June 24, 2007
June 24, 2007
June 27, 2007
Educational Research and Methods
12.1340.1 - 12.1340.16
Systems Thinking and Integrative Learning Outcomes
Although the eleven program educational outcomes in the ABET Engineering Criteria require considerable breadth and depth in the capabilities of engineering graduates, additional outcomes have been offered to encompass the modes of thinking required for engineering graduates. One of these additional outcomes is systems thinking. Many different subjects have at one time or another been included under the umbrella of systems thinking, but more specific statements of learning outcomes are required. The paper proposes a preliminary set of learning outcomes, based on framework which combines an established taxonomy of learning outcomes, the revised Bloom’s taxonomy, with a set of expectations for engineering graduates that has been supported by employers and at least twenty-two institutions.
Modern universities are facing numerous social and organizational challenges. Today, institutions have to deal with significant reductions in financial resources, increases in costs, demands for accountability for student learning outcomes, globalization, advancements in information technologies, and intense competition among numerous providers of education1–3. Universities are asked to produce graduates who are skilled in higher-order cognition, such as critical thinking and complex problem solving; behave in a principled ethical fashion; can accept and work harmoniously and productively with people unlike themselves; have the ability to adapt to diverse and changing situations; and take responsibility for their work4,5.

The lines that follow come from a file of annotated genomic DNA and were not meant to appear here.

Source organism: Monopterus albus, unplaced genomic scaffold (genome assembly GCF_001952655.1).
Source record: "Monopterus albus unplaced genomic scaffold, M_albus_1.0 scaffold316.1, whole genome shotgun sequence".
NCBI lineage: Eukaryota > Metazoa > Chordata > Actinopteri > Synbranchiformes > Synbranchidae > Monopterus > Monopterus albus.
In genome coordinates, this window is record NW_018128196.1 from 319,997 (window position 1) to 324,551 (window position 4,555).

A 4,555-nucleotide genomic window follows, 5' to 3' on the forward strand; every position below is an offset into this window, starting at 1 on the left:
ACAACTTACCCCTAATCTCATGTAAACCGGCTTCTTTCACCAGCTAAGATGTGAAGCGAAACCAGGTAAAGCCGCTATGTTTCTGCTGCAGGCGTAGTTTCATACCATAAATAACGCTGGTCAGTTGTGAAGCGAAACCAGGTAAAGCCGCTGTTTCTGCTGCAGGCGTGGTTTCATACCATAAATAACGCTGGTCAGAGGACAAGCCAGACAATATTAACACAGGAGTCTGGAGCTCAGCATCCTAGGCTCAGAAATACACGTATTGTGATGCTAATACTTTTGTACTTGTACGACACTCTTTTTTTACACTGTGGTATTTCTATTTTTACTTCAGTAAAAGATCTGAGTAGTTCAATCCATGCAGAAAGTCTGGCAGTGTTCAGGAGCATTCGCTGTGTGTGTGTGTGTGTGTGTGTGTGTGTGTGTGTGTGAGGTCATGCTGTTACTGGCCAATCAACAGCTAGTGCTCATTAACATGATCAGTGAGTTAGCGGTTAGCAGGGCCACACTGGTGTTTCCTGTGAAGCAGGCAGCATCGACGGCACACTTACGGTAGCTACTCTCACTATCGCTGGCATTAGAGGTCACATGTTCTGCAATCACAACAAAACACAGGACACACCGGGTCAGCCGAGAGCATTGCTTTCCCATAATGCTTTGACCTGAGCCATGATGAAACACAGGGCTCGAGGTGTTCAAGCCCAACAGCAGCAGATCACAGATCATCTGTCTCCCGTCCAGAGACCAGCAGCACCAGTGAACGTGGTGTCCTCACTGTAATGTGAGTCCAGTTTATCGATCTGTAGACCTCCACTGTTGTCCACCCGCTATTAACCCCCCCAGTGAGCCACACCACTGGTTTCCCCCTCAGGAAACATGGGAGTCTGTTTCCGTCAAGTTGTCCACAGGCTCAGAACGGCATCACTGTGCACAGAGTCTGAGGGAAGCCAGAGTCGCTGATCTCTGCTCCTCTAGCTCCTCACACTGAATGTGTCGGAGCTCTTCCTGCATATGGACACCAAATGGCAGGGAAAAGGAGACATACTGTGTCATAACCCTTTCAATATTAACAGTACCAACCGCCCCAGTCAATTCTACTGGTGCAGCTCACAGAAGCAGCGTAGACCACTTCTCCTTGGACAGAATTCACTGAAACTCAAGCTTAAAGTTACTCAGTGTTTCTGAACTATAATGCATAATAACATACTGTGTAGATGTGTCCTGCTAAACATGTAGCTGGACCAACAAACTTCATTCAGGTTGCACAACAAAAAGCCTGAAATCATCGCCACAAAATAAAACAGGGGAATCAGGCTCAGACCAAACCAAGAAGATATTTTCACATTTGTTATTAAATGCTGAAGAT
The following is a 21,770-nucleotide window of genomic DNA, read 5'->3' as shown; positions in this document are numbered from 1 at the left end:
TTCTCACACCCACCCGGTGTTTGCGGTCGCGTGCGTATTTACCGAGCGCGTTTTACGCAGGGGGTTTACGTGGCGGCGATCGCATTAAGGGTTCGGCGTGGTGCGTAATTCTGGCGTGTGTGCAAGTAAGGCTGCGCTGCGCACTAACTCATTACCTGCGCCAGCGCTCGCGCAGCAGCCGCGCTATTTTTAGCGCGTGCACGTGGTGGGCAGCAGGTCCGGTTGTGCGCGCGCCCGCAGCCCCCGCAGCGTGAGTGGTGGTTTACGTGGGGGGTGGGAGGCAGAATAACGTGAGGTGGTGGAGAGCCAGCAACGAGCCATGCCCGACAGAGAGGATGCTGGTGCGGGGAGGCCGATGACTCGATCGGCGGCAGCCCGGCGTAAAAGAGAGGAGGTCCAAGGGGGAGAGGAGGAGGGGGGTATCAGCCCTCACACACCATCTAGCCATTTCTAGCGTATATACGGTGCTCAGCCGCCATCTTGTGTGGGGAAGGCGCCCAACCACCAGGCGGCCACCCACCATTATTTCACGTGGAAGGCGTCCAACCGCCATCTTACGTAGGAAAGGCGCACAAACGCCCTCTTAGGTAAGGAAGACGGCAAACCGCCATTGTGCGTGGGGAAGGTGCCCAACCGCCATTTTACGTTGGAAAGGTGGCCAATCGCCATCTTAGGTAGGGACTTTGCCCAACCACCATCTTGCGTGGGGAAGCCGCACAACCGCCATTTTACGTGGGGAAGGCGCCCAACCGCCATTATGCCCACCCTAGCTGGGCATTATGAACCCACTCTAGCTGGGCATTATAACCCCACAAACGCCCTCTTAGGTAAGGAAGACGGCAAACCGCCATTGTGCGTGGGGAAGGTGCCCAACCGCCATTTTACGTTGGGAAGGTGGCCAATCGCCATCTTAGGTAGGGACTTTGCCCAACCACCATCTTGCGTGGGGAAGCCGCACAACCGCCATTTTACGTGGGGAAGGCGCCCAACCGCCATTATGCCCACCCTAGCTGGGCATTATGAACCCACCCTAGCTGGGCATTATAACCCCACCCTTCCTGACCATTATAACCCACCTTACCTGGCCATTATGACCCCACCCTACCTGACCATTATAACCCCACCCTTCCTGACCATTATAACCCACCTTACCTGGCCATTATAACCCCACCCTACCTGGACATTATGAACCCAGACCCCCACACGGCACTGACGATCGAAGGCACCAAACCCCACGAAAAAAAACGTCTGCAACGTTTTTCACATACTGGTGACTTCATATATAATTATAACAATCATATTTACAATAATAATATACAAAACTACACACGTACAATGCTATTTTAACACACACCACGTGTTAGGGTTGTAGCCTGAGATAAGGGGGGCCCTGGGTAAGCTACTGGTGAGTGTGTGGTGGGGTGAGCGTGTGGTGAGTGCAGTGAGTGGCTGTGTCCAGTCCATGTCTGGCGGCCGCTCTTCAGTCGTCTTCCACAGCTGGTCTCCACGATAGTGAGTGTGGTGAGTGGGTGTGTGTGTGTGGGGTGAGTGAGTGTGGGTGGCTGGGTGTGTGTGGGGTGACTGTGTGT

Modern educational organizations are no longer viewed as formal, rational and hierarchically closed systems with hierarchical control patterns. A way to address old organizational structures is to build learning organizations. For Senge a learning organization is “an organization that is continually expanding its capacity to create its future…it is not enough merely to survive (survival learning or adaptive learning)…adaptive learning must be joined by generative learning, learning that enhances our capacity to create”6, p.14. The primary purpose of higher education in this new paradigm will be producing learning, not providing instruction. The focus on campus is shifting from faculty teaching to student learning7,8, with emphasis on active learning and assessment of learning outcomes. The modern academic workplace is characterized by the increasing demands from stakeholders (e.g. accrediting bodies and employers) for documenting and improving student learning outcomes. Levine states that “with the individualization of education, growing diversity of students and the multiplication of providers, the emphasis will shift from standardizing process to measuring outcomes…the emphasis will change from how students are taught to determining how much students have learned”8, p. 265.
Froyd, J., & Pchenitchnaia, L., & Fowler, D., & Simpson, N. (2007, June), Systems Thinking And Integrative Learning Outcomes Paper presented at 2007 Annual Conference & Exposition, Honolulu, Hawaii. https://peer.asee.org/1614
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